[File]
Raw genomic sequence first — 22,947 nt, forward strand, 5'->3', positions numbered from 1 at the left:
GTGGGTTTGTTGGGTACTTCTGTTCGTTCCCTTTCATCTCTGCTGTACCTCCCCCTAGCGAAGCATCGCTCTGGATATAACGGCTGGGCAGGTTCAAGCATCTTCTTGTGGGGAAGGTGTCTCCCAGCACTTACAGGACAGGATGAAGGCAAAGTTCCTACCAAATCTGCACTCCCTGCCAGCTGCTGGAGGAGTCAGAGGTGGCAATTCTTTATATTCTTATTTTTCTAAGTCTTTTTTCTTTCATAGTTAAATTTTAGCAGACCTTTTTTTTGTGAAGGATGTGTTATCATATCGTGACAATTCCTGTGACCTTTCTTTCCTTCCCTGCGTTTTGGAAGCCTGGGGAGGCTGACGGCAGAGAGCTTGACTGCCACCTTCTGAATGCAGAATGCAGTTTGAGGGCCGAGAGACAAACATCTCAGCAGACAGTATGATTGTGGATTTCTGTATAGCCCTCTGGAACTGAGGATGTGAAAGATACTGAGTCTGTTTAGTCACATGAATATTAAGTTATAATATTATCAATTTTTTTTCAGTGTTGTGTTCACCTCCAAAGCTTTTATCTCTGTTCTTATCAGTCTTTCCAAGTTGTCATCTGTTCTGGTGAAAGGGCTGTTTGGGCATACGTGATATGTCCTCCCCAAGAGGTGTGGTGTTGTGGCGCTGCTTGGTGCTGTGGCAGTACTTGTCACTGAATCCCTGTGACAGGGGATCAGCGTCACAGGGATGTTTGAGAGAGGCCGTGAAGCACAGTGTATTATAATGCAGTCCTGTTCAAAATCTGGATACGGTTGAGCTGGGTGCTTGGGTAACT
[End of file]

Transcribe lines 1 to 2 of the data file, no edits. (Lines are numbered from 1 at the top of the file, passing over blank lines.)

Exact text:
Raw genomic sequence first — 22,947 nt, forward strand, 5'->3', positions numbered from 1 at the left:
GTGGGTTTGTTGGGTACTTCTGTTCGTTCCCTTTCATCTCTGCTGTACCTCCCCCTAGCGAAGCATCGCTCTGGATATAACGGCTGGGCAGGTTCAAGCATCTTCTTGTGGGGAAGGTGTCTCCCAGCACTTACAGGACAGGATGAAGGCAAAGTTCCTACCAAATCTGCACTCCCTGCCAGCTGCTGGAGGAGTCAGAGGTGGCAATTCTTTATATTCTTATTTTTCTAAGTCTTTTTTCTTTCATAGTTAAATTTTAGCAGACCTTTTTTTTGTGAAGGATGTGTTATCATATCGTGACAATTCCTGTGACCTTTCTTTCCTTCCCTGCGTTTTGGAAGCCTGGGGAGGCTGACGGCAGAGAGCTTGACTGCCACCTTCTGAATGCAGAATGCAGTTTGAGGGCCGAGAGACAAACATCTCAGCAGACAGTATGATTGTGGATTTCTGTATAGCCCTCTGGAACTGAGGATGTGAAAGATACTGAGTCTGTTTAGTCACATGAATATTAAGTTATAATATTATCAATTTTTTTTCAGTGTTGTGTTCACCTCCAAAGCTTTTATCTCTGTTCTTATCAGTCTTTCCAAGTTGTCATCTGTTCTGGTGAAAGGGCTGTTTGGGCATACGTGATATGTCCTCCCCAAGAGGTGTGGTGTTGTGGCGCTGCTTGGTGCTGTGGCAGTACTTGTCACTGAATCCCTGTGACAGGGGATCAGCGTCACAGGGATGTTTGAGAGAGGCCGTGAAGCACAGTGTATTATAATGCAGTCCTGTTCAAAATCTGGATACGGTTGAGCTGGGTGCTTGGGTAACT